Has anybody on the list tried pumice and shellac for this same stain-evening purpose? I haven't tried this either, but I see it mentioned in violin making books ...I think it's generally used as a grain filler but also, because of the hardening effect that the pumice has on the surface... to enhance the tone of the instrument. Another bonus (for me) is that it would also be water-stain friendly ......................Jamie
The use of pumice and shellac as a filler is well covered in R.L. Fernandez' video on french polishing. I like construction video's because I'd rather watch someone demonstrate how it's done than try to do something from just reading about it.
I wonder if pumice would even get down into spruce,though. It has almost microscopic fissures and pores.
Would a sanding sealer not do the same thing or is that a big NO NO?
I don't see any use for sanding sealers in mandolin finishing because everything on it is a closed pore wood.Sanding sealer is lacquer with a lot of solids in it to build a thicker coat more quickly. That's not really accomplishing what we're talking about here, but it may well work.
If your hesitant about mixing your own shellac,there is the Bullseye Sealcoat that you can use. This is NOT the stuff you find at HD or other hardware stores. You can usually only find it at specialty woodworking stores like Highland hardware or Rockler. Bad part is I think they only sell it in gallons,but it's good for sealing even if you don't want to try to use it for a complete finish. They say it's good for 3 years,too.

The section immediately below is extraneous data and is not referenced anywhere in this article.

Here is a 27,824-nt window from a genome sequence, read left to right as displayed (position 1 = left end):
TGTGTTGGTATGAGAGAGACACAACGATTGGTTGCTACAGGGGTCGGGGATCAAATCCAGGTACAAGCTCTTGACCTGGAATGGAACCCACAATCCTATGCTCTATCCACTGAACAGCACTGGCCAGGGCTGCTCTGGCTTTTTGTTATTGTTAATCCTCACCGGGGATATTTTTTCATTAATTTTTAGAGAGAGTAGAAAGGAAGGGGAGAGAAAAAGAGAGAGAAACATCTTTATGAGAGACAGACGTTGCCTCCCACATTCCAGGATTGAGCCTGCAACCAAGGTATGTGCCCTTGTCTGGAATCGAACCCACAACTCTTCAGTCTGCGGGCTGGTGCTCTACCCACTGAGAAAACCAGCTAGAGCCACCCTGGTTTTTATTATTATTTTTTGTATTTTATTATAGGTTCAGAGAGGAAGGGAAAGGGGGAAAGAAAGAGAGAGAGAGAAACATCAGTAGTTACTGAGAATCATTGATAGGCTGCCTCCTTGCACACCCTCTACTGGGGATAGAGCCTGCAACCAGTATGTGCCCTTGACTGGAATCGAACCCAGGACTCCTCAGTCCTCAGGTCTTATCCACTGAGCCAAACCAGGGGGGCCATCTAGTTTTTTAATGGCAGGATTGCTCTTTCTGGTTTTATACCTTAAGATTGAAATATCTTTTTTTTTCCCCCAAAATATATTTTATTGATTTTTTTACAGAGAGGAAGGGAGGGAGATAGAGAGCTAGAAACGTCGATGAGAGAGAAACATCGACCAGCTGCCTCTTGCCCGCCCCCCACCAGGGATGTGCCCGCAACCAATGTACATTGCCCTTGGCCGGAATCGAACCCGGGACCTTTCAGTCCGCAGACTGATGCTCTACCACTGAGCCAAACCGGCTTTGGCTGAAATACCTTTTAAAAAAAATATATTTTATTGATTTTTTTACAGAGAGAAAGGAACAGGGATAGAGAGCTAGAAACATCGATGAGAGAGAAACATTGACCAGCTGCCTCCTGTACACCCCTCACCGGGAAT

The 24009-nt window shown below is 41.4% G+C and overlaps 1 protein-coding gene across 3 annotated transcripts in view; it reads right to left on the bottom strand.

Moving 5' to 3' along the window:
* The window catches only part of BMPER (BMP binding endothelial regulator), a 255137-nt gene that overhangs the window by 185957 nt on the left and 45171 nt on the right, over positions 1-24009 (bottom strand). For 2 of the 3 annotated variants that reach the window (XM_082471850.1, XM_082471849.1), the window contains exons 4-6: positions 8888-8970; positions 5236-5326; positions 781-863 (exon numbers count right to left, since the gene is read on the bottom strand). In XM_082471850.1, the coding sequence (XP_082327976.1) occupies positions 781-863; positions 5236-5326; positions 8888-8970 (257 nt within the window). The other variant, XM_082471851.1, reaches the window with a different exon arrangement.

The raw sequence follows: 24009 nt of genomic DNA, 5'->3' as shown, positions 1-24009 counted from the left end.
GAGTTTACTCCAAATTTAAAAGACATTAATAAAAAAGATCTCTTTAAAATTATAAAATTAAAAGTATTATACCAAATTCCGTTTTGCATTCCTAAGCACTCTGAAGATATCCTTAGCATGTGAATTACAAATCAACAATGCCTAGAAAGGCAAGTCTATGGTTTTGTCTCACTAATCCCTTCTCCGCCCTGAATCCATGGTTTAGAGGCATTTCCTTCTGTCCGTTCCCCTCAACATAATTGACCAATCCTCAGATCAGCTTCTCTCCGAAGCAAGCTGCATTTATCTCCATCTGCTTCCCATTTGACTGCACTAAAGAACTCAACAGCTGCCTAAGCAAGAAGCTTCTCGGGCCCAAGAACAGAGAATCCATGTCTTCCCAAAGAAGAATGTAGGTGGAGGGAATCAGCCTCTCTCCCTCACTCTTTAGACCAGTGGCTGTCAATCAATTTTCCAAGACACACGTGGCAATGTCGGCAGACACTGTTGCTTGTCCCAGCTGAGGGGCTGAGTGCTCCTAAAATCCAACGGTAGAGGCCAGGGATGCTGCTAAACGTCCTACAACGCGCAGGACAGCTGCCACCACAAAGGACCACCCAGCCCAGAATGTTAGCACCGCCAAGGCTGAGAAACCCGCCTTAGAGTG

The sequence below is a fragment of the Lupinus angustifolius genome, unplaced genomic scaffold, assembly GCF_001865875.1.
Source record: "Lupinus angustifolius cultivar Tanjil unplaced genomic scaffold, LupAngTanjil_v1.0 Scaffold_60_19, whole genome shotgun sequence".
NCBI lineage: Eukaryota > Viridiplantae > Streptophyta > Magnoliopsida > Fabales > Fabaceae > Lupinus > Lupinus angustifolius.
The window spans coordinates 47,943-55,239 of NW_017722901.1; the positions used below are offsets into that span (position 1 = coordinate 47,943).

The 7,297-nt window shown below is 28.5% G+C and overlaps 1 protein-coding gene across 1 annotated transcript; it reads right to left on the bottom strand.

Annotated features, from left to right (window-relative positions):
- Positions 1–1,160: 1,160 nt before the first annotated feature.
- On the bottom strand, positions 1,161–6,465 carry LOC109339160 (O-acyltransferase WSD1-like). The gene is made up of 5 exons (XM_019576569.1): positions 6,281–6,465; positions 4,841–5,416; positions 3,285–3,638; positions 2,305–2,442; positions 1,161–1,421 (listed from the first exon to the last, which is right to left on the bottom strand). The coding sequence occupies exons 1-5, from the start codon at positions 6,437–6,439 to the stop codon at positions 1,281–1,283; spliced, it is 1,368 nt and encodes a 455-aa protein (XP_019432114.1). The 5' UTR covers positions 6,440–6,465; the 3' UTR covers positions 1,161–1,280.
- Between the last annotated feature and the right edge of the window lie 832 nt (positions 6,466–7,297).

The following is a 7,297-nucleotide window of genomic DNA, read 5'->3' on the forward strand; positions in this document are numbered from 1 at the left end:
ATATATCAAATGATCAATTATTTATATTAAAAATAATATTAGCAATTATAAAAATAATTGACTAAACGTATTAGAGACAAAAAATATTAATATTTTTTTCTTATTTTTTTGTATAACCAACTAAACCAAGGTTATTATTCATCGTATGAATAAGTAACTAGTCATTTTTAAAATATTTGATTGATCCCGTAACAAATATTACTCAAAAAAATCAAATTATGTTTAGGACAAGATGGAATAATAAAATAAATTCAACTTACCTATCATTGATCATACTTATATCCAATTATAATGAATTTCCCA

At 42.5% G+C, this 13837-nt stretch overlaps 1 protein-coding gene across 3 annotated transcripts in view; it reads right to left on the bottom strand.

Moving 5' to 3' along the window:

Try a Kelly Moore Paint store. Our local Kelly Moore carries the Zinser Bullseye Sealcoat. You can get a quart for about $7.50.
Would the Tru-Oil Sealer-Filler work for this, or am I completely off the mark?
It can be hard to get a good even sunburst on spruce, especially Red spruce in my experience, when rubbed by hand. I do it that way anyway. I don't seal the wood first, just rub the stains on. I've had a lot of practice with hand applied sunbursts and I suspect that is one of the reasons I don't feel a need to seal the wood.
I do touch up the edges of the instrument with an airbrush sometimes, but for the color and desired darkness that I want rather than to get a smoother burst.
You can get a good sunburst by rubbing stain on to spruce, but it takes practice and sometimes special techniques.
There are commercially available "soft wood treatments" that are wholely designed to prevent uneven staining in pine, spruce, etc. I haven't used it but plan on giving it a try on some scrap.
Do you have a link to a source? I might like to experiment with that too.